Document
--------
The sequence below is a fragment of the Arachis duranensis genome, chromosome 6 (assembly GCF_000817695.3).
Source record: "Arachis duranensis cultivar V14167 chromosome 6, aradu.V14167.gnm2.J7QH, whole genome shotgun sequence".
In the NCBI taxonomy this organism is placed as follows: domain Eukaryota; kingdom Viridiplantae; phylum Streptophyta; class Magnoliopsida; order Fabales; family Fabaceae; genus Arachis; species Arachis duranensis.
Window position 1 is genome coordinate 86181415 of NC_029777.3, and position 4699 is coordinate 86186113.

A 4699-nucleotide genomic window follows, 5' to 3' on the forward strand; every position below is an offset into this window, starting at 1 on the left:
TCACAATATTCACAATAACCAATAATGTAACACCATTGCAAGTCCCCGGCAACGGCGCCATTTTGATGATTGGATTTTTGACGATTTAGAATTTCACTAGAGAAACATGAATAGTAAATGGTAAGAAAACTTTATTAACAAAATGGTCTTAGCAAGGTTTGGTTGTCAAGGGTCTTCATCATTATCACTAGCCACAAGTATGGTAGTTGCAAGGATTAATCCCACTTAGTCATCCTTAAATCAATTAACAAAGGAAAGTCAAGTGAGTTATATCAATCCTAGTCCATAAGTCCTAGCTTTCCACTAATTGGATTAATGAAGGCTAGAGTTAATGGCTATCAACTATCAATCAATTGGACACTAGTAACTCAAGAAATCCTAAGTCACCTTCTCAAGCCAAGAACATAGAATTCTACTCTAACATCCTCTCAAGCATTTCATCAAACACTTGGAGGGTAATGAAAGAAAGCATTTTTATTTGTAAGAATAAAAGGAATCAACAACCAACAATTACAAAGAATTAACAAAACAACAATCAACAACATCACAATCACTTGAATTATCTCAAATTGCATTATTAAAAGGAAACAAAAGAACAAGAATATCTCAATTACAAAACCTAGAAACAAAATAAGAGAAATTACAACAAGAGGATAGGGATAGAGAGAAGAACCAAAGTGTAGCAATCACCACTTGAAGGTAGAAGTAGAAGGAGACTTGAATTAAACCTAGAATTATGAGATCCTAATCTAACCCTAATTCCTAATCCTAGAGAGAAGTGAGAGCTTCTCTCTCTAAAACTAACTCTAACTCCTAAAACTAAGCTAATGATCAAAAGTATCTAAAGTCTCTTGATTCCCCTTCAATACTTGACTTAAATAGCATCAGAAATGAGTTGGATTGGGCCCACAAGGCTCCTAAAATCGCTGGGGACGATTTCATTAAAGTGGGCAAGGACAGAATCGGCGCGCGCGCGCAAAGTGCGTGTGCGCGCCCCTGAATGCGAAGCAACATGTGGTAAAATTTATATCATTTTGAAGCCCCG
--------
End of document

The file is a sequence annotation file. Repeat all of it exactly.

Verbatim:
The sequence below is a fragment of the Arachis duranensis genome, chromosome 6 (assembly GCF_000817695.3).
Source record: "Arachis duranensis cultivar V14167 chromosome 6, aradu.V14167.gnm2.J7QH, whole genome shotgun sequence".
In the NCBI taxonomy this organism is placed as follows: domain Eukaryota; kingdom Viridiplantae; phylum Streptophyta; class Magnoliopsida; order Fabales; family Fabaceae; genus Arachis; species Arachis duranensis.
Window position 1 is genome coordinate 86181415 of NC_029777.3, and position 4699 is coordinate 86186113.

A 4699-nucleotide genomic window follows, 5' to 3' on the forward strand; every position below is an offset into this window, starting at 1 on the left:
TCACAATATTCACAATAACCAATAATGTAACACCATTGCAAGTCCCCGGCAACGGCGCCATTTTGATGATTGGATTTTTGACGATTTAGAATTTCACTAGAGAAACATGAATAGTAAATGGTAAGAAAACTTTATTAACAAAATGGTCTTAGCAAGGTTTGGTTGTCAAGGGTCTTCATCATTATCACTAGCCACAAGTATGGTAGTTGCAAGGATTAATCCCACTTAGTCATCCTTAAATCAATTAACAAAGGAAAGTCAAGTGAGTTATATCAATCCTAGTCCATAAGTCCTAGCTTTCCACTAATTGGATTAATGAAGGCTAGAGTTAATGGCTATCAACTATCAATCAATTGGACACTAGTAACTCAAGAAATCCTAAGTCACCTTCTCAAGCCAAGAACATAGAATTCTACTCTAACATCCTCTCAAGCATTTCATCAAACACTTGGAGGGTAATGAAAGAAAGCATTTTTATTTGTAAGAATAAAAGGAATCAACAACCAACAATTACAAAGAATTAACAAAACAACAATCAACAACATCACAATCACTTGAATTATCTCAAATTGCATTATTAAAAGGAAACAAAAGAACAAGAATATCTCAATTACAAAACCTAGAAACAAAATAAGAGAAATTACAACAAGAGGATAGGGATAGAGAGAAGAACCAAAGTGTAGCAATCACCACTTGAAGGTAGAAGTAGAAGGAGACTTGAATTAAACCTAGAATTATGAGATCCTAATCTAACCCTAATTCCTAATCCTAGAGAGAAGTGAGAGCTTCTCTCTCTAAAACTAACTCTAACTCCTAAAACTAAGCTAATGATCAAAAGTATCTAAAGTCTCTTGATTCCCCTTCAATACTTGACTTAAATAGCATCAGAAATGAGTTGGATTGGGCCCACAAGGCTCCTAAAATCGCTGGGGACGATTTCATTAAAGTGGGCAAGGACAGAATCGGCGCGCGCGCGCAAAGTGCGTGTGCGCGCCCCTGAATGCGAAGCAACATGTGGTAAAATTTATATCATTTTGAAGCCCCG